I’ve been asked to comment on this article . Of course, being there on the day and having an active role in it, I have been following the enquiry very closely. I am used to hearing that we weren’t there when we were needed or that we were ‘too slow to arrive’ but, like every other mass casualty situation, there are elements in the event of the day that will never be understood by the general public, or in this case, supposedly panicking fire crews.
Now I wasn’t there to witness this particular exchange but if the paramedic has recorded it, then I have to assume it happened as he said. Nevertheless, regardless of the alleged arguments, the medic was correct; the first crew on scene must stay put and report back with casualty estimates, resources required, etc., otherwise, as they spend precious time dealing with injured people, others begin to die for lack of ambulances and paramedics. This a difficult task in the face of such a horrifying incident, so the paramedic who stuck to his guns deserved praise, not abuse. It must have been very hard for him to say no.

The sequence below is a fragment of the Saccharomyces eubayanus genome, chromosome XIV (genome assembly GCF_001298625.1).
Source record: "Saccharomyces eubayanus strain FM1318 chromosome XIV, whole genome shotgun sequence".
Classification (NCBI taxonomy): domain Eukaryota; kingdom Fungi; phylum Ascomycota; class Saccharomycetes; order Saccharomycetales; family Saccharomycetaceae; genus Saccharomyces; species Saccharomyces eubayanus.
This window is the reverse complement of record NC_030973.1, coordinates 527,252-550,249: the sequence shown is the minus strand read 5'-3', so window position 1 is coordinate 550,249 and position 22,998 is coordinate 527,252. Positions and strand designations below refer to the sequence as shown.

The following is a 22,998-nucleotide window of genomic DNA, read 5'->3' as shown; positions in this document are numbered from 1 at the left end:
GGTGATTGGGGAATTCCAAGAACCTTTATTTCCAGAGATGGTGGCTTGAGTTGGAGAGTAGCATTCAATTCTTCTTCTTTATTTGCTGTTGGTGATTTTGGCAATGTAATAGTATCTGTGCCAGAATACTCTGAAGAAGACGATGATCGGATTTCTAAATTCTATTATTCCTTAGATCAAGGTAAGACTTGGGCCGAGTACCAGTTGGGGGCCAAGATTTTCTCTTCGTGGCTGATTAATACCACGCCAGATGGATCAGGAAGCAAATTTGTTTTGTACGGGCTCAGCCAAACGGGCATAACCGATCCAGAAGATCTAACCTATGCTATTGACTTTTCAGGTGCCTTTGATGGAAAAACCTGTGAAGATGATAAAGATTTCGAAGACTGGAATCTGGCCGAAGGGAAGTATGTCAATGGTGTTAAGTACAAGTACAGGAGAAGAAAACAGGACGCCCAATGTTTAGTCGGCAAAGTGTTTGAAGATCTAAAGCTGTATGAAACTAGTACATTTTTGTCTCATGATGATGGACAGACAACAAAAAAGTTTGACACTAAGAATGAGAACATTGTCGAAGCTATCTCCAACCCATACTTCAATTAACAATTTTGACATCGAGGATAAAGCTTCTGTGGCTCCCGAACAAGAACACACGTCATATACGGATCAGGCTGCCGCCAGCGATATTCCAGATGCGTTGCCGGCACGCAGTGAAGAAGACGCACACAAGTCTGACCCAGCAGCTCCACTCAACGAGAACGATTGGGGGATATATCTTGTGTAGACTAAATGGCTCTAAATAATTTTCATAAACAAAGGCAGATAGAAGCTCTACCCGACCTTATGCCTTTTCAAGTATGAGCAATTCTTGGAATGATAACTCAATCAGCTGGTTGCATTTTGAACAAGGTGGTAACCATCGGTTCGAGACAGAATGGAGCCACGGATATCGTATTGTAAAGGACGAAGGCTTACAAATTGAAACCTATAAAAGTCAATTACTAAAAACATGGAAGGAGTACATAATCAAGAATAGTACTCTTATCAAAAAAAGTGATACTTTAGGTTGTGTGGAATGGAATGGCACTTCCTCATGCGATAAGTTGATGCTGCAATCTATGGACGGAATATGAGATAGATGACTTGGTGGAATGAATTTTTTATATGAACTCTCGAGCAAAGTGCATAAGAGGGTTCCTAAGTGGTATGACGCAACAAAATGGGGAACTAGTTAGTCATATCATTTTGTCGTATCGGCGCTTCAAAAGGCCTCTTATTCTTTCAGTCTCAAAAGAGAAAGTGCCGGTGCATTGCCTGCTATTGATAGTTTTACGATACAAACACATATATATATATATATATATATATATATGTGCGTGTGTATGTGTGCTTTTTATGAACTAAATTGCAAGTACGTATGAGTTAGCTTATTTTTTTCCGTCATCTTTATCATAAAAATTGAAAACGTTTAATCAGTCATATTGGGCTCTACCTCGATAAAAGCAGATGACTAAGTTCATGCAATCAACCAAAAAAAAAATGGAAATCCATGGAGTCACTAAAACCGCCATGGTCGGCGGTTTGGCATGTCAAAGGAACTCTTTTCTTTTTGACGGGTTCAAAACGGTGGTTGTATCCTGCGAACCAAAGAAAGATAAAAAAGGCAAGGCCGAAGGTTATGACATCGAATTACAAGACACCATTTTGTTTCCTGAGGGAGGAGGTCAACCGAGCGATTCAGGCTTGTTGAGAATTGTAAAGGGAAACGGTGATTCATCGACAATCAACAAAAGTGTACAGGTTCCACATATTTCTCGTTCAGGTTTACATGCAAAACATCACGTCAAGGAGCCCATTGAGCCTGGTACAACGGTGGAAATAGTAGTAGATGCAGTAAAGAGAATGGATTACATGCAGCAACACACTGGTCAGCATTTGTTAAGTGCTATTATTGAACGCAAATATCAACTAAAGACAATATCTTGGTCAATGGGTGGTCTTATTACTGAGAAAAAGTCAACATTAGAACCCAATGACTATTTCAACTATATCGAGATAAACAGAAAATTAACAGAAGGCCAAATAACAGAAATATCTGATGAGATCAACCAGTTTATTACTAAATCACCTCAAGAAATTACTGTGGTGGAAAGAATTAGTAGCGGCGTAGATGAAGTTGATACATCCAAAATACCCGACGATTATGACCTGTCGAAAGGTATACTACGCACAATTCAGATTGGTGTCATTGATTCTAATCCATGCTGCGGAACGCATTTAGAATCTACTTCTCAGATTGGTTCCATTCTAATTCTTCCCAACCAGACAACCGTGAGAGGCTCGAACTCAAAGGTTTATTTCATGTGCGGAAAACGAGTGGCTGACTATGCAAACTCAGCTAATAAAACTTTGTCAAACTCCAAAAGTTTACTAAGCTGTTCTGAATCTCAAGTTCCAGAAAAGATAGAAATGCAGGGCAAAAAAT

The military operate a system in war that saves those that can be saved – we do the same in scenarios like this; patients need to be triaged – sorted out in priority and if one patient is going to die while another could die but can be saved, then the higher priority is the latter, not the former. Otherwise ten dead people arrive at hospital because they could never have been saved, despite the best efforts of the crews, while ten more die needlessly because they lay waiting for immediate life-saving intervention. It’s a harsh reality.
Let me know what you think of the article and please, don’t get offended if you are a fire-fighter; this has nothing to do with the alleged exchange of words – the debate on the table is whether the Incident Officer role is fully understood, now that I’ve outlined it. Do you think the general public should be told all this? Do you think they’d want to know?